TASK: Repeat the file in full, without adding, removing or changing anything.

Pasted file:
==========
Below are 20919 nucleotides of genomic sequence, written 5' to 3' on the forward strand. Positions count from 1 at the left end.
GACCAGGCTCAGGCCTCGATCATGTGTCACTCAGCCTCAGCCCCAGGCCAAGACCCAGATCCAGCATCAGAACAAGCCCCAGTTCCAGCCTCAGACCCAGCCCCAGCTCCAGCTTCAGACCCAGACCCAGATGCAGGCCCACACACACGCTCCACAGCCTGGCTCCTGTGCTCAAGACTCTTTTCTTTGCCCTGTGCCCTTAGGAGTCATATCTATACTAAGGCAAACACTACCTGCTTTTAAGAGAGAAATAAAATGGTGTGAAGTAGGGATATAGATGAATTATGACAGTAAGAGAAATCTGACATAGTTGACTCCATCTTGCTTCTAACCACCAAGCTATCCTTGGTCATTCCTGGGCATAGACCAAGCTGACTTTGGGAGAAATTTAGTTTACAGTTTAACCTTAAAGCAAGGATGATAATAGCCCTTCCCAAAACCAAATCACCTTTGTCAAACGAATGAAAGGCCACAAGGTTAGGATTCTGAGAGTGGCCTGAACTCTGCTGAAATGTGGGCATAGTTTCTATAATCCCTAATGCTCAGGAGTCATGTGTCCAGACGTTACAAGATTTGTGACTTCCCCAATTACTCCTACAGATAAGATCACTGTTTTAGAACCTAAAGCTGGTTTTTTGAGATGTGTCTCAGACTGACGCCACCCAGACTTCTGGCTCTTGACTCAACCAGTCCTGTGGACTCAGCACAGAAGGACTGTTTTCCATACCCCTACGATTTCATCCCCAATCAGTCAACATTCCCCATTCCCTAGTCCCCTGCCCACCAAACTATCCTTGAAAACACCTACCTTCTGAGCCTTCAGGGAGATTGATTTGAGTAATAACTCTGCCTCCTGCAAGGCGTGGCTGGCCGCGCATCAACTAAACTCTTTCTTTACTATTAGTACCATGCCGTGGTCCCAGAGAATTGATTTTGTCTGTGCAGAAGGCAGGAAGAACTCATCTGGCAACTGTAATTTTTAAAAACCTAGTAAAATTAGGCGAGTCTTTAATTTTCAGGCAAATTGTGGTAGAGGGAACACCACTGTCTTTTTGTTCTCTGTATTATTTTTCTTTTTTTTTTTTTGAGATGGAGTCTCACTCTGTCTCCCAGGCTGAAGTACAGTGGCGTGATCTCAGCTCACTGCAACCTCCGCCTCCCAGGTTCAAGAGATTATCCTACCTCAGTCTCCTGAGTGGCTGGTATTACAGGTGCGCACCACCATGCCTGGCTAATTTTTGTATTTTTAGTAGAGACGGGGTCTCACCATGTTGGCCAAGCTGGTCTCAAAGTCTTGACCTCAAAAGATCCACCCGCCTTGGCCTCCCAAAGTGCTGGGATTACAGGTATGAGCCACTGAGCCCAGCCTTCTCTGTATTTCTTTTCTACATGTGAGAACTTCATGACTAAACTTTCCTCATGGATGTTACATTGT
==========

Below are 20919 nucleotides of genomic sequence, written 5' to 3' on the forward strand. Positions count from 1 at the left end.
GACCAGGCTCAGGCCTCGATCATGTGTCACTCAGCCTCAGCCCCAGGCCAAGACCCAGATCCAGCATCAGAACAAGCCCCAGTTCCAGCCTCAGACCCAGCCCCAGCTCCAGCTTCAGACCCAGACCCAGATGCAGGCCCACACACACGCTCCACAGCCTGGCTCCTGTGCTCAAGACTCTTTTCTTTGCCCTGTGCCCTTAGGAGTCATATCTATACTAAGGCAAACACTACCTGCTTTTAAGAGAGAAATAAAATGGTGTGAAGTAGGGATATAGATGAATTATGACAGTAAGAGAAATCTGACATAGTTGACTCCATCTTGCTTCTAACCACCAAGCTATCCTTGGTCATTCCTGGGCATAGACCAAGCTGACTTTGGGAGAAATTTAGTTTACAGTTTAACCTTAAAGCAAGGATGATAATAGCCCTTCCCAAAACCAAATCACCTTTGTCAAACGAATGAAAGGCCACAAGGTTAGGATTCTGAGAGTGGCCTGAACTCTGCTGAAATGTGGGCATAGTTTCTATAATCCCTAATGCTCAGGAGTCATGTGTCCAGACGTTACAAGATTTGTGACTTCCCCAATTACTCCTACAGATAAGATCACTGTTTTAGAACCTAAAGCTGGTTTTTTGAGATGTGTCTCAGACTGACGCCACCCAGACTTCTGGCTCTTGACTCAACCAGTCCTGTGGACTCAGCACAGAAGGACTGTTTTCCATACCCCTACGATTTCATCCCCAATCAGTCAACATTCCCCATTCCCTAGTCCCCTGCCCACCAAACTATCCTTGAAAACACCTACCTTCTGAGCCTTCAGGGAGATTGATTTGAGTAATAACTCTGCCTCCTGCAAGGCGTGGCTGGCCGCGCATCAACTAAACTCTTTCTTTACTATTAGTACCATGCCGTGGTCCCAGAGAATTGATTTTGTCTGTGCAGAAGGCAGGAAGAACTCATCTGGCAACTGTAATTTTTAAAAACCTAGTAAAATTAGGCGAGTCTTTAATTTTCAGGCAAATTGTGGTAGAGGGAACACCACTGTCTTTTTGTTCTCTGTATTATTTTTCTTTTTTTTTTTTTGAGATGGAGTCTCACTCTGTCTCCCAGGCTGAAGTACAGTGGCGTGATCTCAGCTCACTGCAACCTCCGCCTCCCAGGTTCAAGAGATTATCCTACCTCAGTCTCCTGAGTGGCTGGTATTACAGGTGCGCACCACCATGCCTGGCTAATTTTTGTATTTTTAGTAGAGACGGGGTCTCACCATGTTGGCCAAGCTGGTCTCAAAGTCTTGACCTCAAAAGATCCACCCGCCTTGGCCTCCCAAAGTGCTGGGATTACAGGTATGAGCCACTGAGCCCAGCCTTCTCTGTATTTCTTTTCTACATGTGAGAACTTCATGACTAAACTTTCCTCATGGATGTTACATTGT